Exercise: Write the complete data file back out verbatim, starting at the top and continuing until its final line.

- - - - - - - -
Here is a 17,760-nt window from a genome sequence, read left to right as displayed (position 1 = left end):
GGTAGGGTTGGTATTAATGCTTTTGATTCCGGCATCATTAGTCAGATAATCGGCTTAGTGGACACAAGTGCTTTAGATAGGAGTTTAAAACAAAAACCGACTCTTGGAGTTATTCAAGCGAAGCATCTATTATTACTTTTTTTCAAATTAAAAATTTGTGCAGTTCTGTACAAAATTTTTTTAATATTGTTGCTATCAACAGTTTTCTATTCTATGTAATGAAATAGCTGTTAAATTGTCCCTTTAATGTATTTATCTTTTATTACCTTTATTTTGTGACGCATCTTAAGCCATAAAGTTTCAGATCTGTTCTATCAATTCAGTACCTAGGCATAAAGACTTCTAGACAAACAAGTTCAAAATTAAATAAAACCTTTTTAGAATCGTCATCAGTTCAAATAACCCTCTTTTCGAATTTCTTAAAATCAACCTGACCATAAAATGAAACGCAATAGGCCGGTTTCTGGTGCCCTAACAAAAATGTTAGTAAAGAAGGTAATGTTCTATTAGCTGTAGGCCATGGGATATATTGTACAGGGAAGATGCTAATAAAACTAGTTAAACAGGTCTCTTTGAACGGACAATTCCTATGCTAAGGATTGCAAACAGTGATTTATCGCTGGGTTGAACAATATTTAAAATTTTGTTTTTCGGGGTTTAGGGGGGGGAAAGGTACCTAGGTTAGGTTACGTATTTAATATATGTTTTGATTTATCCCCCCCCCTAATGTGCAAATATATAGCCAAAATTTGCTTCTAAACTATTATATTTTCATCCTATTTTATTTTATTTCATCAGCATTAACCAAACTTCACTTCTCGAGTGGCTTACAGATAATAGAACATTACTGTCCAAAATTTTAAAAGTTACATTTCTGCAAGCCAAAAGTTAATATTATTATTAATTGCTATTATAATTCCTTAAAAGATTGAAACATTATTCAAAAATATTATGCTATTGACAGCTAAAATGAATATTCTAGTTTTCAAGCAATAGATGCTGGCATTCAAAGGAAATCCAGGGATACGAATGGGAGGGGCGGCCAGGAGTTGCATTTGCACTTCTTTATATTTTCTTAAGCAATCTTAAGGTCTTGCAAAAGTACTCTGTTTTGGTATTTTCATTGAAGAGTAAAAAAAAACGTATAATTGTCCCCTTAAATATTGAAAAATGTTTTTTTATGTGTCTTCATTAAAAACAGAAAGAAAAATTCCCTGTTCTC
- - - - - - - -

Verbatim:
Here is a 17,760-nt window from a genome sequence, read left to right as displayed (position 1 = left end):
GGTAGGGTTGGTATTAATGCTTTTGATTCCGGCATCATTAGTCAGATAATCGGCTTAGTGGACACAAGTGCTTTAGATAGGAGTTTAAAACAAAAACCGACTCTTGGAGTTATTCAAGCGAAGCATCTATTATTACTTTTTTTCAAATTAAAAATTTGTGCAGTTCTGTACAAAATTTTTTTAATATTGTTGCTATCAACAGTTTTCTATTCTATGTAATGAAATAGCTGTTAAATTGTCCCTTTAATGTATTTATCTTTTATTACCTTTATTTTGTGACGCATCTTAAGCCATAAAGTTTCAGATCTGTTCTATCAATTCAGTACCTAGGCATAAAGACTTCTAGACAAACAAGTTCAAAATTAAATAAAACCTTTTTAGAATCGTCATCAGTTCAAATAACCCTCTTTTCGAATTTCTTAAAATCAACCTGACCATAAAATGAAACGCAATAGGCCGGTTTCTGGTGCCCTAACAAAAATGTTAGTAAAGAAGGTAATGTTCTATTAGCTGTAGGCCATGGGATATATTGTACAGGGAAGATGCTAATAAAACTAGTTAAACAGGTCTCTTTGAACGGACAATTCCTATGCTAAGGATTGCAAACAGTGATTTATCGCTGGGTTGAACAATATTTAAAATTTTGTTTTTCGGGGTTTAGGGGGGGGAAAGGTACCTAGGTTAGGTTACGTATTTAATATATGTTTTGATTTATCCCCCCCCCTAATGTGCAAATATATAGCCAAAATTTGCTTCTAAACTATTATATTTTCATCCTATTTTATTTTATTTCATCAGCATTAACCAAACTTCACTTCTCGAGTGGCTTACAGATAATAGAACATTACTGTCCAAAATTTTAAAAGTTACATTTCTGCAAGCCAAAAGTTAATATTATTATTAATTGCTATTATAATTCCTTAAAAGATTGAAACATTATTCAAAAATATTATGCTATTGACAGCTAAAATGAATATTCTAGTTTTCAAGCAATAGATGCTGGCATTCAAAGGAAATCCAGGGATACGAATGGGAGGGGCGGCCAGGAGTTGCATTTGCACTTCTTTATATTTTCTTAAGCAATCTTAAGGTCTTGCAAAAGTACTCTGTTTTGGTATTTTCATTGAAGAGTAAAAAAAAACGTATAATTGTCCCCTTAAATATTGAAAAATGTTTTTTTATGTGTCTTCATTAAAAACAGAAAGAAAAATTCCCTGTTCTC